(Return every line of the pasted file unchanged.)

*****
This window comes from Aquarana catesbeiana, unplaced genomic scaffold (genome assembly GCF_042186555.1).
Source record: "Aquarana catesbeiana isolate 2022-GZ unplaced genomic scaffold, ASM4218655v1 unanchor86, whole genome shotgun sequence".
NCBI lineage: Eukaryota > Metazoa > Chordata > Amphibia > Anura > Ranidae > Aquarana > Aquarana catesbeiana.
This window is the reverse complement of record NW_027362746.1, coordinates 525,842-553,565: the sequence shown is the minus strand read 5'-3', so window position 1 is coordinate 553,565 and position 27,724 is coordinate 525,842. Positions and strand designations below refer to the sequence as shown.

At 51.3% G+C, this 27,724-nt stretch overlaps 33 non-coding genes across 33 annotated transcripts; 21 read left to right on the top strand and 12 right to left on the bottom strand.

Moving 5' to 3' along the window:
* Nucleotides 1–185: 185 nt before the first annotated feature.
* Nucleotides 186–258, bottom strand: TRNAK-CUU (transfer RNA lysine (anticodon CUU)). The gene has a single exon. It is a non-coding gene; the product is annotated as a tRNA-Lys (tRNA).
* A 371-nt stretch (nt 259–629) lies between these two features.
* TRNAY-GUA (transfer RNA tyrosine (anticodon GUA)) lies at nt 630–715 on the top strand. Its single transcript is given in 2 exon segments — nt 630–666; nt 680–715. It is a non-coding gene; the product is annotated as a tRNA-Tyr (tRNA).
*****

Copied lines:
This window comes from Aquarana catesbeiana, unplaced genomic scaffold (genome assembly GCF_042186555.1).
Source record: "Aquarana catesbeiana isolate 2022-GZ unplaced genomic scaffold, ASM4218655v1 unanchor86, whole genome shotgun sequence".
NCBI lineage: Eukaryota > Metazoa > Chordata > Amphibia > Anura > Ranidae > Aquarana > Aquarana catesbeiana.
This window is the reverse complement of record NW_027362746.1, coordinates 525,842-553,565: the sequence shown is the minus strand read 5'-3', so window position 1 is coordinate 553,565 and position 27,724 is coordinate 525,842. Positions and strand designations below refer to the sequence as shown.

At 51.3% G+C, this 27,724-nt stretch overlaps 33 non-coding genes across 33 annotated transcripts; 21 read left to right on the top strand and 12 right to left on the bottom strand.

Moving 5' to 3' along the window:
* Nucleotides 1–185: 185 nt before the first annotated feature.
* Nucleotides 186–258, bottom strand: TRNAK-CUU (transfer RNA lysine (anticodon CUU)). The gene has a single exon. It is a non-coding gene; the product is annotated as a tRNA-Lys (tRNA).
* A 371-nt stretch (nt 259–629) lies between these two features.
* TRNAY-GUA (transfer RNA tyrosine (anticodon GUA)) lies at nt 630–715 on the top strand. Its single transcript is given in 2 exon segments — nt 630–666; nt 680–715. It is a non-coding gene; the product is annotated as a tRNA-Tyr (tRNA).